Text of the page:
Our study is not without limitation. The main limitation with job exposure matrices is that specific risk factors cannot be clearly identified. For example, Service members are exposed to noise, but they may also be exposed to solvents, inhalants, medications, and other stressors in the workplace. In addition, if only some personnel within a military occupation are exposed to noise while others are not, the heterogeneity within the group may mask the ability to observe associations between noise and hearing. With these limitations in mind, an observed elevated risk in hearing threshold change in a military occupation only suggests risks from noise exposure and more precise etiologic questions relating to hearing outcomes remain. Taken together, our study results may not be generalizable to the entire Armed Services. Our results are also subject to residual confounding, namely the potential for high levels of recreational noise exposure to travel with military occupations with high noise rankings (Flamme et al. 2012); although, this is an unlikely explanation for our results given only some service branches demonstrated hearing declines and not always among occupations with the highest noise exposure ranking.
A core strength of this study was the longitudinal assessment of audiometric data. However, despite review by an audiologist, the DOEHRS-HC audiograms could have errors. We examined potentially problematic audiograms, removed them from the dataset and repeated our analysis to which our results and conclusions did not change suggesting our findings are robust to administrative data errors.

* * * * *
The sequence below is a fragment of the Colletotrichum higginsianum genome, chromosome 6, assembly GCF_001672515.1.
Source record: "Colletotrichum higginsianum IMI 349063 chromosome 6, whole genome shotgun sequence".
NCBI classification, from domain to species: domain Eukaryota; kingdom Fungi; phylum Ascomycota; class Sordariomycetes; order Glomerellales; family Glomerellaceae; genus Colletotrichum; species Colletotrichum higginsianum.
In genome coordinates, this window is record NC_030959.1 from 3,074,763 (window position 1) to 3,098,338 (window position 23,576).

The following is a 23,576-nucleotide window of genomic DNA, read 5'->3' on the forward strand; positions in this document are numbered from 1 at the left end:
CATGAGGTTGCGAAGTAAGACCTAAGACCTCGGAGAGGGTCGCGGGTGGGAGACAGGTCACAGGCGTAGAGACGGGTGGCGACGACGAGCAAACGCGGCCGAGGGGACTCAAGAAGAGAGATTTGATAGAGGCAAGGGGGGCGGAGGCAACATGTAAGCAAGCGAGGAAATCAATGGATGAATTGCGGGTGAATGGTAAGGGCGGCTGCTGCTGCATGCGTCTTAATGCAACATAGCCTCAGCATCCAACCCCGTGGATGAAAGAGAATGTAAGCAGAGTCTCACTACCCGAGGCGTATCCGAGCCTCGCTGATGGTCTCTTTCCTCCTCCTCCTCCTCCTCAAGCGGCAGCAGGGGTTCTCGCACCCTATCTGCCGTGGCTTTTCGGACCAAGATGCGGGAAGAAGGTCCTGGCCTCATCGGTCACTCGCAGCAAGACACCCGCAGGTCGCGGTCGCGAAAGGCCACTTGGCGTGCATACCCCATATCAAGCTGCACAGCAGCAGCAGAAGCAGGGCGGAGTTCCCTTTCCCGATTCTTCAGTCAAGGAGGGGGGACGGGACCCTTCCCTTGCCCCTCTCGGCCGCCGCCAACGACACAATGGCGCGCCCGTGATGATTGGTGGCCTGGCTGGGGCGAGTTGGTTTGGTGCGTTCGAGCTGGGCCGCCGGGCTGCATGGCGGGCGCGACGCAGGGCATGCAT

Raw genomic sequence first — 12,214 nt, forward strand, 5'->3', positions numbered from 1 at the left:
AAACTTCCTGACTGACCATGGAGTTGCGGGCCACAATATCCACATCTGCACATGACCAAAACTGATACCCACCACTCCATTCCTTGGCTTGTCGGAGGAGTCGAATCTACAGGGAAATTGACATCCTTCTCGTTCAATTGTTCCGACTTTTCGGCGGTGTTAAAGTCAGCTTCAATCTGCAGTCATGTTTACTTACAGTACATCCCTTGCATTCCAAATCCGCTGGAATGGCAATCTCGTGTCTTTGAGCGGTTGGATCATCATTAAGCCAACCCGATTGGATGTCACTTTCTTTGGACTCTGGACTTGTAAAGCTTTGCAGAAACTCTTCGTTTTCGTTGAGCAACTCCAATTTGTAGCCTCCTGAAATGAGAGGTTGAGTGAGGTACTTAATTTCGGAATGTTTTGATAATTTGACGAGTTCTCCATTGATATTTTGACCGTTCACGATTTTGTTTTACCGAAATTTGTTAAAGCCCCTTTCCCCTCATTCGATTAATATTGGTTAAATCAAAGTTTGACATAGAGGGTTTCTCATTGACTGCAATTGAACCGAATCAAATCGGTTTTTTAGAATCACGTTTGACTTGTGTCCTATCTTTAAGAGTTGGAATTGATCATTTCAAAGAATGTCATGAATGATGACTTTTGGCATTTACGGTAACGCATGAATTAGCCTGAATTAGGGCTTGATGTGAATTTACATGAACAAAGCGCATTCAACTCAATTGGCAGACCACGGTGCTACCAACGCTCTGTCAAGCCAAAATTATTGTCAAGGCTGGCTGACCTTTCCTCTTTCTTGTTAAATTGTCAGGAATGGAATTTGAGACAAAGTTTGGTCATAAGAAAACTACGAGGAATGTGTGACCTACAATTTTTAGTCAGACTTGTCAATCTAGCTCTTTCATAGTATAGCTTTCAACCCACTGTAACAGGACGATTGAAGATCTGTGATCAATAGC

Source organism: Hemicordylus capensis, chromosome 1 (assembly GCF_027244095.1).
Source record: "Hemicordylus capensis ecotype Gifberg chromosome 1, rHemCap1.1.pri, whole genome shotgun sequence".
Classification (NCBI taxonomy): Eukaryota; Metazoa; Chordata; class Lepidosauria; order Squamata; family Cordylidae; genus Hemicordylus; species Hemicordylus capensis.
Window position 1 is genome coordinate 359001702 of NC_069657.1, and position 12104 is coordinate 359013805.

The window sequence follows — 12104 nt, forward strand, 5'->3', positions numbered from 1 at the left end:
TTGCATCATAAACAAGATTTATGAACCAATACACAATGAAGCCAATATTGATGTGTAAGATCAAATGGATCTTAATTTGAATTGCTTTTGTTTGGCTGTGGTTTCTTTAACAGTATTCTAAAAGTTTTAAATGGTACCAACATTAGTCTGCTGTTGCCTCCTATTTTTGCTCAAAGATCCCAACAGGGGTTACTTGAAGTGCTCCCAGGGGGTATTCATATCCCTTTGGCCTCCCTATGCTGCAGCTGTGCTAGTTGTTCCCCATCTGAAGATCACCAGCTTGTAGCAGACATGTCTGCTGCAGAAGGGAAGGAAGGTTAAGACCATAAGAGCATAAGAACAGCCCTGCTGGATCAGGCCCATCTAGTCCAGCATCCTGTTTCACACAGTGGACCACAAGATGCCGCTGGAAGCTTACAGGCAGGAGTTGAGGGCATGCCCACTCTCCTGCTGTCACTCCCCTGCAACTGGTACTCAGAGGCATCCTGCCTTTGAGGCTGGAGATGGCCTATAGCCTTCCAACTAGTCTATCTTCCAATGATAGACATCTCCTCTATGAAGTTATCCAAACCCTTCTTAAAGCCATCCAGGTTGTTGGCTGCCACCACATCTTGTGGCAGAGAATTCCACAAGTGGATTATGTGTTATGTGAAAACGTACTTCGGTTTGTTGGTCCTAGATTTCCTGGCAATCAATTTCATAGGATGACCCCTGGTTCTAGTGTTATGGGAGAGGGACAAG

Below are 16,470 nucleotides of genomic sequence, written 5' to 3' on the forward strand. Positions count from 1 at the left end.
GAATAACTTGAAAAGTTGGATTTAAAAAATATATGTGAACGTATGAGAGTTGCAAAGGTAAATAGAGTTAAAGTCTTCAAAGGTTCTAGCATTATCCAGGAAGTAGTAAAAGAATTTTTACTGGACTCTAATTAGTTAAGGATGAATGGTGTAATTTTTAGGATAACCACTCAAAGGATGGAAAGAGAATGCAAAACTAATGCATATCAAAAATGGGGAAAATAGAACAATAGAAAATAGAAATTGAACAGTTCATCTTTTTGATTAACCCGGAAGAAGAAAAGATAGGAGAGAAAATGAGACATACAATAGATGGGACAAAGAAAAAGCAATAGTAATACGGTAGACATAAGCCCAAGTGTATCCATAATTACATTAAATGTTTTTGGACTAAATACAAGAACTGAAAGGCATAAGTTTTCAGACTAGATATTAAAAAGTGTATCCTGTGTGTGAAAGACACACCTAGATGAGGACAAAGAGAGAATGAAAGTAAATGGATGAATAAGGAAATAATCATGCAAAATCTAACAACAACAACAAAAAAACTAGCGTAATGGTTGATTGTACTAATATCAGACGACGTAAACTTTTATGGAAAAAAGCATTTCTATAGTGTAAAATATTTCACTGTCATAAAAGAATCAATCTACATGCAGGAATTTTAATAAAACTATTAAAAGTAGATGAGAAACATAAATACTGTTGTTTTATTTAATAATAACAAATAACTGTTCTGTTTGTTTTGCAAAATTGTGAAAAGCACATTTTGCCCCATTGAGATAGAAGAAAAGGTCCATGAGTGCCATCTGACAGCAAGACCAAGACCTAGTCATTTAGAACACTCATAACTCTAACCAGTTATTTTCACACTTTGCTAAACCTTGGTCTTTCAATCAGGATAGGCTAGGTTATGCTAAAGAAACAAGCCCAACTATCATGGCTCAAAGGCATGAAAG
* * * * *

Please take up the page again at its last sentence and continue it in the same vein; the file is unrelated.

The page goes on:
In the future, attention should be given to the development of a more robust military JEM that adjusts for hearing protection use and incorporates noise dosimetry measures when available. This would strengthen the ability to epidemiologically assess the association between military occupational noise and hearing, which would be instrumental to uncovering how early noise exposures, including noise exposures that induce permanent hearing shifts but remain within the normal range, as well as hearing loss, impact hearing later in life. It would also be prudent for future investigations to include measures of recreational noise exposures outside of the military and adjust for these additional exposures. Moreover, future study should include a larger and more diverse group of military personnel, including military personnel with low noise exposures.
This study used the audiometric data of military personnel collected as part of the DoD HCP to determine the average change in audiometric thresholds by frequency over time and estimated how military occupational noise exposure altered that trajectory. This was, to our knowledge, the first analysis of hearing threshold changes over time using such data and adds to the limited literature on frequency-specific hearing outcomes during military service. Based on this analysis, we estimate that some military personnel are at increased risk for hearing threshold changes due to occupational noise exposure and hearing sensitivity may be declining at faster rates than would be expected for their age group. Estimates of the amount of hearing threshold change by frequency, and risk factors that impact hearing inform DoD efforts to protect Service members’ hearing during their military service.
This study was supported by a Department of Defense Congressionally Directed Medical Research Program Investigator-Initiated Research Award (PR121146), a Joint Warfighter Medical Research Program Award (JW160036), and a U.S. Department of Veterans Affairs (VA) Rehabilitation Research and Development (RR&D) Research Career Scientist Award (1 IK6 RX002990-01). This material is the result of work supported with resources and the use of facilities at the VA RR&D National Center for Rehabilitative Auditory Research (VA RR&D NCRAR Center Award; C9230C) at the VA Portland Health Care System in Portland, Oregon, as well as the Department of Defense, Hearing Center of Excellence in San Antonio, TX.